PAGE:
I remember my eighth grade teacher. And my sixth grade teacher. I’m having a harder time with the seventh grade teacher, because that time was in the south, and I never really fit in with those folks. Truth be told, I never fit in anywhere, but in the south the outcast feeling was more pronounced.
My sixth grade teacher was a great guy. Nice guy. Fun teacher. Sort of an easy-going, relaxed teaching style. I learned a lot. I’d be hard-pressed to tell you what subjects I had with him now, more than thirty years later, but I remember homeroom. Does that count?
In eight grade I returned to the school from the deep south, from being outcast, from being the alien amongst the natives. I need not go into the reasons why that was true, but it was. I remember the gentle nature he had, how he was patient and encouraging. I enjoyed my time in his class. He taught math, I think. The math teacher I’d had in sixth grade moved on to be dean of discipline for the high school I eventually attended. But my eight grade homeroom teacher and math teacher, and a couple of other subjects as I recall, was as great a guy in a different way than the sixth grade teacher.
The seventh grade teacher was the upper grade science teacher. So from fifth through eighth grade, he was your science teacher. While I missed having him for homeroom, he was … different. A portly man with a waddling throat and double chin, soft lard coated and more business-like than the others. He took himself more seriously. He was also part of a choir group at my parents’ church. He had that unusual tenor voice heavyset men seem to have, and sang well.
Eventually, I grew up, finished high school, and set out on my long, winding and dusty road which eventually lead to continued failure and hardship. As I wandered along this lonesome trail, I went out one night with a friend from school. We both lived in the same crappy town, went to the same elementary school, but he went to the local public high school while most of my other “friends” went to the Catholic high school I attended. I still saw him on a regular basis though, and one night I caught up with him and we went out drinking.
In those days, drinking was a specialty of mine. I got warmed up at a place on the main drag of town, notorious among those of us who grew up in that particular burg for being a rough, edgy place of mafioso and drug dealers. I wasn’t scared of anyone or anything then … not even bullets. So we decided to go in and have ourselves a li’l drink.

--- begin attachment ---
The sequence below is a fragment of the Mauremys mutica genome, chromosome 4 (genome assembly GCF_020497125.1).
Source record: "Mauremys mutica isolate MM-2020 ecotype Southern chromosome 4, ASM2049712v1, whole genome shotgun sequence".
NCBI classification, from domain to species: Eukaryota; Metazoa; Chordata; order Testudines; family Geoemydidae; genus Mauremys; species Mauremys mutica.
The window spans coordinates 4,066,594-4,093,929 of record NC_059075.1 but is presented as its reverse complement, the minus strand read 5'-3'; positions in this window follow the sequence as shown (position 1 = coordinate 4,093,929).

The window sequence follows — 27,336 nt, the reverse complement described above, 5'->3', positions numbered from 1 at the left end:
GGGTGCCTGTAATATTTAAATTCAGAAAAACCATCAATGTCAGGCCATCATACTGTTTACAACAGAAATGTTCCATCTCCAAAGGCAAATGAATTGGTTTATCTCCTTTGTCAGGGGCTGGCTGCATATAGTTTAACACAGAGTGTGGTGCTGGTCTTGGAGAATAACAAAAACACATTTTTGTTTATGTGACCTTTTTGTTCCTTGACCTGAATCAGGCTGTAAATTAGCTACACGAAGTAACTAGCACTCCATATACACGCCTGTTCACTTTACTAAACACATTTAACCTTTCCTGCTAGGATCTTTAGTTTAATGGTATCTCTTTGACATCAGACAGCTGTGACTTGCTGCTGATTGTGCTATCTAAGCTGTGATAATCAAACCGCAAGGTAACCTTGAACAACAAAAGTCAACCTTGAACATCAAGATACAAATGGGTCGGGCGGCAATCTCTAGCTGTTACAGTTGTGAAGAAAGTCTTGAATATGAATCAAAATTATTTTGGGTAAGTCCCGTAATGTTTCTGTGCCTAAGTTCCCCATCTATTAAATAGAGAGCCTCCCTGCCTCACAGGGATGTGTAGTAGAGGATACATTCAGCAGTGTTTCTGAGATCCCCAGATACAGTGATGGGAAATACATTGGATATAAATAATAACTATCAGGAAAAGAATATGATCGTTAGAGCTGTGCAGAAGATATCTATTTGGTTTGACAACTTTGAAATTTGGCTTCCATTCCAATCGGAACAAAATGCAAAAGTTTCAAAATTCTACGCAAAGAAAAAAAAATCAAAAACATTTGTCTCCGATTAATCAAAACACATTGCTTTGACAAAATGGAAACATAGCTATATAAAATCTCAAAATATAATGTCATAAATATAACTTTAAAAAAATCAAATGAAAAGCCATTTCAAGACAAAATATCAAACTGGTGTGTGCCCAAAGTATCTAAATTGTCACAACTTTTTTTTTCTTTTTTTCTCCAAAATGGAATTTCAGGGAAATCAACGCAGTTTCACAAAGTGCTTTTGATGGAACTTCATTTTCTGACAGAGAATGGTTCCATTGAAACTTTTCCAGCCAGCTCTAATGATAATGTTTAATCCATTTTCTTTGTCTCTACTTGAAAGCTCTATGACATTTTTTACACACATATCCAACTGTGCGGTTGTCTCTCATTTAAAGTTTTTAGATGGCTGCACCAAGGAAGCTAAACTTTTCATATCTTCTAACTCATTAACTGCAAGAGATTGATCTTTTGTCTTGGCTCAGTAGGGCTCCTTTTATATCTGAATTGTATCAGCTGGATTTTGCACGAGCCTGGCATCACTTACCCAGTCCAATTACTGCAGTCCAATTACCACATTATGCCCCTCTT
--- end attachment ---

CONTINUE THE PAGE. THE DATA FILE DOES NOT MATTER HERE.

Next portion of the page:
It didn’t take a lot of liquor to loosen my tongue in those days, but it did take a fair amount to get me ripping drunk. When I reached that point, my companion pointed out to me that our sixth, seventh and eighth grade teachers were sitting at a table not too far from us. Well, I’ll spare you the gory details, but one whispered rumor led to another, led to another, and another.
Long story short, when my father roused me from my drunken slumber the next morning, I couldn’t find my glasses. He was shouting about his truck — I’d borrowed his truck to go out because I didn’t have my own vehicle — and raging to know what I had done. Then he stopped, mid-scathe, and gestured at my hand.
“What happened to your hand?”
I looked down. My knuckles were scrapped, scabbed and red. Both hands. I quickly felt my face, then body … no bumps or bruises, no injuries I could find. I looked at him helplessly, and shrugged. “I don’t know,” I whispered, and realized I had no idea where my glasses were.
I don’t remember what happened that night, and I don’t know if I ever saw those men again. I know I probably never will now, but I can tell you this — if there was an exchange of violence between us and them, they must have gotten the worst of it. I found my glasses amid my bedclothes later, but never did remember what happened to my father’s truck or my knuckles.
It’d be nice to tell you that was the last time I ever got that drunk, but that’d be a lie. I was just getting started and my inebriated escapades had only just begun. But that’s the last time I couldn’t explain what happened to my physical person.
I still wonder after those teachers of old. I wonder what they must think of me now, once a prize pupil, with their last memory (so far as I know) that of a raging, nasty drunk making horrible accusations in a full bar. If they’re still alive, I hope they find it in their hearts to forgive me — but I wouldn’t blame them if they didn’t.
Not one bit.
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